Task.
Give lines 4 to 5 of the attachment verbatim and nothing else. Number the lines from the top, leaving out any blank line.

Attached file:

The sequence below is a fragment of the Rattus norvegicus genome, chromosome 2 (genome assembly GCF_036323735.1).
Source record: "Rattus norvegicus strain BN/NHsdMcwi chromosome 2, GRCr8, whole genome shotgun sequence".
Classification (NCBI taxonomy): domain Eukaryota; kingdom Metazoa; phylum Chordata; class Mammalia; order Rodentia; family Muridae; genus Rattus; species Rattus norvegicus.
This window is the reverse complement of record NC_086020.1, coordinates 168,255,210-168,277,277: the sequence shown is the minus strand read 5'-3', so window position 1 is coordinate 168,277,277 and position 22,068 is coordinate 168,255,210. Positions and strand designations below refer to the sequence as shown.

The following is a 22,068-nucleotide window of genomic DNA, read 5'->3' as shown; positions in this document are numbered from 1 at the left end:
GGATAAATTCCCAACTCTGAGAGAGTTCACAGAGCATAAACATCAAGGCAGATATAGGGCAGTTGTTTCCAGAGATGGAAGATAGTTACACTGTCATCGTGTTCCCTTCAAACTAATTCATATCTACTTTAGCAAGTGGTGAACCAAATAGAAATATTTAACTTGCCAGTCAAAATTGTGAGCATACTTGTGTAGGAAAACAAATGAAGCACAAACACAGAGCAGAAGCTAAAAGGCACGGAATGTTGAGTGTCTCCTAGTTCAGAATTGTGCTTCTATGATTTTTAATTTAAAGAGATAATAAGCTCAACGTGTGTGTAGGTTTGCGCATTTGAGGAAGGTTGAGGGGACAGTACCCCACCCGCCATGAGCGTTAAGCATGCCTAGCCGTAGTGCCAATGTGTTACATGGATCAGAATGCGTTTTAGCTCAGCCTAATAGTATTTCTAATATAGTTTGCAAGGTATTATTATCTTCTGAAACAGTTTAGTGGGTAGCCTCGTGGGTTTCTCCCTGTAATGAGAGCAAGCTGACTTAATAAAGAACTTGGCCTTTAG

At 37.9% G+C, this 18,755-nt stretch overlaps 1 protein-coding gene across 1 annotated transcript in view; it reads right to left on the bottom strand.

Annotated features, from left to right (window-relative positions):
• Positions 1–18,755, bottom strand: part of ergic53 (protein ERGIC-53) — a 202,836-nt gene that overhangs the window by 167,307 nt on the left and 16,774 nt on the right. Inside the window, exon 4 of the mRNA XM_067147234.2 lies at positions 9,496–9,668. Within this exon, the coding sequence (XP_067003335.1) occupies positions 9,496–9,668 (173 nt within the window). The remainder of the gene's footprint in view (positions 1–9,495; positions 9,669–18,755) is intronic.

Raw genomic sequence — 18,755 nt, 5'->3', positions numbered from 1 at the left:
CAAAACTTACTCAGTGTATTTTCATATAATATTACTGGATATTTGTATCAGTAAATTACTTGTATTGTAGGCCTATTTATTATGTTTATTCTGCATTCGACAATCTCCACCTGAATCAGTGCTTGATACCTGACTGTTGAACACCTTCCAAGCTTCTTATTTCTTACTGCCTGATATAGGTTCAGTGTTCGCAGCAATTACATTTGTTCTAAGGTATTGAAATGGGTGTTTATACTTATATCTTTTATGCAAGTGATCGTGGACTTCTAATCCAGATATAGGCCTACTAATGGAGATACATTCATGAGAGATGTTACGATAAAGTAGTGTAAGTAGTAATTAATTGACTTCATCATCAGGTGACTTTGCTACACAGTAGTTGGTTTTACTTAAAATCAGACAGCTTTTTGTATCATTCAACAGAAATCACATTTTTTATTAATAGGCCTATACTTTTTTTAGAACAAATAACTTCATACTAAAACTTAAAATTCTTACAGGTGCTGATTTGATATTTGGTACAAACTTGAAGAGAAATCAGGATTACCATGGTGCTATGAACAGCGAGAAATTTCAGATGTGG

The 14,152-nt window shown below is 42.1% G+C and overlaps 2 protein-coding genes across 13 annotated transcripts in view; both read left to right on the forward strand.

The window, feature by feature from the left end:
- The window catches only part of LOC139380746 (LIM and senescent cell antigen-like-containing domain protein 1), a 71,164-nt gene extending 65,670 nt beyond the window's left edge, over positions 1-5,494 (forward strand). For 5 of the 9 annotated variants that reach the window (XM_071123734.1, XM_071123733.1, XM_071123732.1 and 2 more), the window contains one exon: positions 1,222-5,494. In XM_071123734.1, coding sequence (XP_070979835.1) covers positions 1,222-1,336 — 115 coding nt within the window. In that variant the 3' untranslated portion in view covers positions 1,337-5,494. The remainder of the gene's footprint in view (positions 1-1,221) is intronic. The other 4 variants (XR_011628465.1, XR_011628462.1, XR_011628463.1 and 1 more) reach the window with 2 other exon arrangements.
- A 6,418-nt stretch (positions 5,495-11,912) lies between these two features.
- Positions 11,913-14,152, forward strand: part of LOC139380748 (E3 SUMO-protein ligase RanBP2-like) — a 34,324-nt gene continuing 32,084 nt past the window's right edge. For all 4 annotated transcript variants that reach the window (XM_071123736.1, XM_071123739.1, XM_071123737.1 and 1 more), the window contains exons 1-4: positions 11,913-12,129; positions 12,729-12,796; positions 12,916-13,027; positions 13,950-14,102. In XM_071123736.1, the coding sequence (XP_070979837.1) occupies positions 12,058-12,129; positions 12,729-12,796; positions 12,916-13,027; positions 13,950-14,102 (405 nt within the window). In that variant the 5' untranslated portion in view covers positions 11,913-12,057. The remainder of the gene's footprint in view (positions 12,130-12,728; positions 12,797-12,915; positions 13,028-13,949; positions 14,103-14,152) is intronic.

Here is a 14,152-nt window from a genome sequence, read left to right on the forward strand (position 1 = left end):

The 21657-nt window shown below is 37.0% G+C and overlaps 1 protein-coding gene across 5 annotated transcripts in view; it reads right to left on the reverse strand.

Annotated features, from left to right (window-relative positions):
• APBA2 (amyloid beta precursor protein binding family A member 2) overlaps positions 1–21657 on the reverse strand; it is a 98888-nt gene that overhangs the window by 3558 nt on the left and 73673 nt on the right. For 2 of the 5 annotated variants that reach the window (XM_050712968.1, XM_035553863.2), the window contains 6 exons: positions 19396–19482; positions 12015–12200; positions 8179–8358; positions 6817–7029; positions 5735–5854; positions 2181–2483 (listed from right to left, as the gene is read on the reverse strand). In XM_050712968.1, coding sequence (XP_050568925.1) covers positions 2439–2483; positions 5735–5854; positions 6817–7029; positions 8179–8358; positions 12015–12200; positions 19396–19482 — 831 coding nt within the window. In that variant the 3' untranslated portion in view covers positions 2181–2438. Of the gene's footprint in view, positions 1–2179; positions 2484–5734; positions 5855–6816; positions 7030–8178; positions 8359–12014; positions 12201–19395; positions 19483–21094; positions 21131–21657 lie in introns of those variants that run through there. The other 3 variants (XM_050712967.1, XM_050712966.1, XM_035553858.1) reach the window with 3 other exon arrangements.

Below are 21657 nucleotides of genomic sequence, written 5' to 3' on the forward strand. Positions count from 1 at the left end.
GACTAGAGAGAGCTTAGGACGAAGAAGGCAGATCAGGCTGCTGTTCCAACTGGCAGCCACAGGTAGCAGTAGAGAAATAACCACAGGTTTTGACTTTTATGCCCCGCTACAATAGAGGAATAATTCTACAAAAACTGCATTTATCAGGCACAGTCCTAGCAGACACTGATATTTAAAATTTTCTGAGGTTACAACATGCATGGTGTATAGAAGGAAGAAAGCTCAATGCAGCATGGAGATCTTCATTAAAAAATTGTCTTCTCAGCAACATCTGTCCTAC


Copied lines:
This window is the reverse complement of record NC_086020.1, coordinates 168,255,210-168,277,277: the sequence shown is the minus strand read 5'-3', so window position 1 is coordinate 168,277,277 and position 22,068 is coordinate 168,255,210. Positions and strand designations below refer to the sequence as shown.

The following is a 22,068-nucleotide window of genomic DNA, read 5'->3' as shown; positions in this document are numbered from 1 at the left end: